This means that while we are ordained in the Episcopal Church, our orders are not strictly of the Episcopal Church.  but belong to the One, Holy, Catholic, and Apostolic Church.  While other traditions may disagree, we have never seen ourselves as doing anything other than continuing the means whereby the church set out, by the Spirit’s guidance, to organize itself.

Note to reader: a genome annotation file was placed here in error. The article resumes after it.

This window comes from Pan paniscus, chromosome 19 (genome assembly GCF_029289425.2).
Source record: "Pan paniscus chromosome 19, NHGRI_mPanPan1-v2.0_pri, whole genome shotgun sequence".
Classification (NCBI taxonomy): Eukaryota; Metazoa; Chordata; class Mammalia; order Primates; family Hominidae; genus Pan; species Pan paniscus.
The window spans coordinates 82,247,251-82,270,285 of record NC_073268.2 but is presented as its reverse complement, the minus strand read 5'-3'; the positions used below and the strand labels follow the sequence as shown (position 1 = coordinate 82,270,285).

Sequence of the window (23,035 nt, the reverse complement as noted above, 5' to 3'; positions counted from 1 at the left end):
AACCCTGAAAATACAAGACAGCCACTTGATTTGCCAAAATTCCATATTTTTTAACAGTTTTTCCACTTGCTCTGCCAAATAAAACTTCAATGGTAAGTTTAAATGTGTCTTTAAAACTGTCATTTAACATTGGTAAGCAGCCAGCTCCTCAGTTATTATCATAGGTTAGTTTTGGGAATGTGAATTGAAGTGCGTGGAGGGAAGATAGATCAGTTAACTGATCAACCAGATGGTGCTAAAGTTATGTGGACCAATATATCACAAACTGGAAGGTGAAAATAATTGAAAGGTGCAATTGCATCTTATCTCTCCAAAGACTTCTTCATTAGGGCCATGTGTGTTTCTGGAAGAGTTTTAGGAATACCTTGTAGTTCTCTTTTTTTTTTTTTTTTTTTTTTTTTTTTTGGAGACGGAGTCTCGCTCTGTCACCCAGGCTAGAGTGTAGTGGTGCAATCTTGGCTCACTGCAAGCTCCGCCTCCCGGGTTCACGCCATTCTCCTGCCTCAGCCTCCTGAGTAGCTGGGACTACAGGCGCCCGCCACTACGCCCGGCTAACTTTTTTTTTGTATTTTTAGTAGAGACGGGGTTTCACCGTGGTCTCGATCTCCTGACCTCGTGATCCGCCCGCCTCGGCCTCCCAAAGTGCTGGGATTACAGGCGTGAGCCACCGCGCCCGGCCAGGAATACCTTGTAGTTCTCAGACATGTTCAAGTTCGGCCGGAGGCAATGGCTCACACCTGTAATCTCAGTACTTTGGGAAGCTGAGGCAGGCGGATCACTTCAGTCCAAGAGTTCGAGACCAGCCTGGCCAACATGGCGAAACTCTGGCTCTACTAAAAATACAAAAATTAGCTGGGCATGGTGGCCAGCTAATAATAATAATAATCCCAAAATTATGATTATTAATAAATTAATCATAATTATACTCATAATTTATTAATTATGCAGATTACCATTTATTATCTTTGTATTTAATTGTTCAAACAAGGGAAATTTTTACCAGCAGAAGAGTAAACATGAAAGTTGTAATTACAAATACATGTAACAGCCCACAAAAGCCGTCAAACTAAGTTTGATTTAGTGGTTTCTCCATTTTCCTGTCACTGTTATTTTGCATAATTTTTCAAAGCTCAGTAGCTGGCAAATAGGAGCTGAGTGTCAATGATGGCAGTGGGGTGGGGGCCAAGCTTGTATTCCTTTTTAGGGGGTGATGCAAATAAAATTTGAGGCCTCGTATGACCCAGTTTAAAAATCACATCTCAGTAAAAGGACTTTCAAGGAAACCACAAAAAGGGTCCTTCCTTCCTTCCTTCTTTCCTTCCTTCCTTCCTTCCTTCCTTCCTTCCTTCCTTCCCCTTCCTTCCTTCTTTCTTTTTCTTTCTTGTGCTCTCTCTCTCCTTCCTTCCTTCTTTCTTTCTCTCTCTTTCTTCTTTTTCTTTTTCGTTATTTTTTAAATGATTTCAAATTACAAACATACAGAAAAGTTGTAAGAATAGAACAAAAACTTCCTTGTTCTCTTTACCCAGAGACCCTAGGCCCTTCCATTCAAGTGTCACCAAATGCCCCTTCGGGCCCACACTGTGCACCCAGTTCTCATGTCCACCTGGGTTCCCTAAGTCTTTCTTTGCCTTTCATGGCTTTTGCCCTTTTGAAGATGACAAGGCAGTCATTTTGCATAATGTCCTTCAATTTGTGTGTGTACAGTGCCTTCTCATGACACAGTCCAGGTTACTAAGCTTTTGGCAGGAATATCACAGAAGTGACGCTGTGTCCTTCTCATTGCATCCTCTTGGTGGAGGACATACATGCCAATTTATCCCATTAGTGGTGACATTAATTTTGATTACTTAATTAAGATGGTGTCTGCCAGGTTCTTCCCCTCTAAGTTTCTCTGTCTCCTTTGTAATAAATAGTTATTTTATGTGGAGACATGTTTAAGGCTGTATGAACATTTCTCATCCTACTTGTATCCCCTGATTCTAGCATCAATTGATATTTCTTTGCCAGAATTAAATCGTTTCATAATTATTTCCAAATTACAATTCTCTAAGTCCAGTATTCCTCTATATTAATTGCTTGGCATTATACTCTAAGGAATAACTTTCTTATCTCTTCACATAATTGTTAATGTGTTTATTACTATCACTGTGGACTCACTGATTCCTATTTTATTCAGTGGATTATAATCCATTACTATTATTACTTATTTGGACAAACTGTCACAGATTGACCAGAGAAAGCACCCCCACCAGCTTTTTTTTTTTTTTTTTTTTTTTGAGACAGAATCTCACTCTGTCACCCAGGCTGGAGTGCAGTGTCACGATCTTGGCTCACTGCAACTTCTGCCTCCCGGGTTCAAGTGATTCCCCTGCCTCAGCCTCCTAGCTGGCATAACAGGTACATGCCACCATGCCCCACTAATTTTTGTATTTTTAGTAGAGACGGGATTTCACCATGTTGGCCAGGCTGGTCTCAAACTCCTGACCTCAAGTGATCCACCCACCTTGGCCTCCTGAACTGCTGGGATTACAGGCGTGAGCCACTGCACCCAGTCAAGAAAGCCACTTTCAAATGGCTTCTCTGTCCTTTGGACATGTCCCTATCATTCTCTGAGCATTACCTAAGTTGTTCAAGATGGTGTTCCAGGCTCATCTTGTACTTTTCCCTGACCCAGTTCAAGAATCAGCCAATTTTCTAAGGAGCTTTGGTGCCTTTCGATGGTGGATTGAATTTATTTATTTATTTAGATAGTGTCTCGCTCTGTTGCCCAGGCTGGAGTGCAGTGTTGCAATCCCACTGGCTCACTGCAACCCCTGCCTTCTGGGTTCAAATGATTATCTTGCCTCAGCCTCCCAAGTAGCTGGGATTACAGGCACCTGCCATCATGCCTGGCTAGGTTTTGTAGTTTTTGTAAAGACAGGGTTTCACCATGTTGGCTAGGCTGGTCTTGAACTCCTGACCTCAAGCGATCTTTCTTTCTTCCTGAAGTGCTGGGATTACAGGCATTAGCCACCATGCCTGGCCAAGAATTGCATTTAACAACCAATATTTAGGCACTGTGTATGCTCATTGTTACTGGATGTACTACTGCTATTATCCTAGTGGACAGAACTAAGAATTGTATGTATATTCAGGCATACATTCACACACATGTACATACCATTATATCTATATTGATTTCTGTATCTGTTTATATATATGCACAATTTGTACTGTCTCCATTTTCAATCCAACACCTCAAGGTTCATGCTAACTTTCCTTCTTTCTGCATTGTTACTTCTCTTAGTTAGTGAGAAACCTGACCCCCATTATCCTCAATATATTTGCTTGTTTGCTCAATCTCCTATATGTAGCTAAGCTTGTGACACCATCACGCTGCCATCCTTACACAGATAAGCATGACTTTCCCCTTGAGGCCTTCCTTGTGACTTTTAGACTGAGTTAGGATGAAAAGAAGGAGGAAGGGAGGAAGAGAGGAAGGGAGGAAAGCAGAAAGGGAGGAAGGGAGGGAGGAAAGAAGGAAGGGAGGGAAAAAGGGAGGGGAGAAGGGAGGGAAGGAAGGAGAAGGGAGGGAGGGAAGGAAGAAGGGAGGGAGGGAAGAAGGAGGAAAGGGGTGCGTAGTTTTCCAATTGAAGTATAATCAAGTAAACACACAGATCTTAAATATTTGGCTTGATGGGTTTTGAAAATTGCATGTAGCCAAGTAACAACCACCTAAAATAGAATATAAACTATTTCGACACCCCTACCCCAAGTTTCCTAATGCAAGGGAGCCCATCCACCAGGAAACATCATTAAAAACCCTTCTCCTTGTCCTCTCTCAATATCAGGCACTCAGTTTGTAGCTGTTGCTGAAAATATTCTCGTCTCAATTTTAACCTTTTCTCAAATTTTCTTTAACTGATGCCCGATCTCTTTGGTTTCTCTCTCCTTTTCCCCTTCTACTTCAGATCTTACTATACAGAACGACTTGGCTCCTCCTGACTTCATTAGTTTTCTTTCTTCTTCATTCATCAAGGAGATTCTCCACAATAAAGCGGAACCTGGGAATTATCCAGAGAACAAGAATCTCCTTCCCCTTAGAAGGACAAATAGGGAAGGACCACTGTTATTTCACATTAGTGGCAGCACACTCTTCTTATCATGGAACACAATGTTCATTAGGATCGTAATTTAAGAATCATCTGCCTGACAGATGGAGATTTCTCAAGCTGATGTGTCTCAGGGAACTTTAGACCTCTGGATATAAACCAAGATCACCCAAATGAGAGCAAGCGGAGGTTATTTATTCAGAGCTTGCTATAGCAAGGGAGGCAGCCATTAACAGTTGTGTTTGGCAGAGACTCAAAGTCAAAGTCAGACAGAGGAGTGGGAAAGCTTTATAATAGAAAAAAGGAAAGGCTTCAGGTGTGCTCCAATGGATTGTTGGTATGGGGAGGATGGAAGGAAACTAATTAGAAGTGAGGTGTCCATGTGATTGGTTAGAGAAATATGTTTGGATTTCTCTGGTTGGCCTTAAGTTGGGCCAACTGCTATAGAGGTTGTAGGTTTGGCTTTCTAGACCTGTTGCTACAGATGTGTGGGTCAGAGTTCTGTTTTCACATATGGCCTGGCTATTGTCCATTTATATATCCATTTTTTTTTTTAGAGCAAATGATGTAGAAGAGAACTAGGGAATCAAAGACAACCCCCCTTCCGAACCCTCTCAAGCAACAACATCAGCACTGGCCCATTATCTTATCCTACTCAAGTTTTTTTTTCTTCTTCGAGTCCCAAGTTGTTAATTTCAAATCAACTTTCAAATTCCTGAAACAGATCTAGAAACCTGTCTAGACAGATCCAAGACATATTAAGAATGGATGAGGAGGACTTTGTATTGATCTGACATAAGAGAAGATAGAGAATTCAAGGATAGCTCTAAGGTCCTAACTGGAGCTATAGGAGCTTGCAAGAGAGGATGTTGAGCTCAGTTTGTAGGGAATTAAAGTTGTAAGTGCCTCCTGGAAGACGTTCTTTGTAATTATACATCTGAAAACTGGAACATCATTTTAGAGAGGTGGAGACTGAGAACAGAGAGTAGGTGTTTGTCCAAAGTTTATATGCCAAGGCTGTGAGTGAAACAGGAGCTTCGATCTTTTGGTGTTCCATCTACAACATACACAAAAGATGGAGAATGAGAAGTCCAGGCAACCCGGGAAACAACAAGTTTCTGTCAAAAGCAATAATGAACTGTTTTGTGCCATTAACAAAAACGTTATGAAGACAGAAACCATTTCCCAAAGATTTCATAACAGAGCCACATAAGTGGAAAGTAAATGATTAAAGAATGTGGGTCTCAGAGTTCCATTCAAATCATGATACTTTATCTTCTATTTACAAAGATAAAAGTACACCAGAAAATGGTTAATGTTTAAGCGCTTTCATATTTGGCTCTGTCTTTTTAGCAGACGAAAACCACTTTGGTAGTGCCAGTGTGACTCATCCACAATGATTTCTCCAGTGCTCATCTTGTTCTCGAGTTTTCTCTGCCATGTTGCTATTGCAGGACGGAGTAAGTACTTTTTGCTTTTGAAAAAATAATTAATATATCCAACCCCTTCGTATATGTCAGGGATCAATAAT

Which brings us back to the strangeness.  How can one person be ordained to do what only the whole church can do?  They can, because it is impossible for the church to *do* anything except through the actions and example of particular Christians.  Paul attests to the diversity of gifts given God’s people by the Spirit. Ordination is a recognition and expansion of that fundamental insight.  The Church recognizes that we need individuals to serve in specific ways so that the Church as a whole can fulfil its mission.. They are the possession neither of us as individuals, nor of our communion within the Church Catholic. Yet we must own them in the sense of fulfilling their purpose and honoring their example–whether as lay or ordained Christians.  A Bishop is ordained to exercise oversight within the body of Christ, to offer teaching, exhortation, and occasionally correction, because this is a service and obligation the church owes to itself corporately and to its members individually.  A presbyter is ordained and celebrates the Eucharist by virtue of being in fellowship with the Bishop, and preaches, teaches, and upholds tradition because it is a responsibility that the Church owes to itself, and in order to fulfill it, someone must do it. tRe Spirit Calls.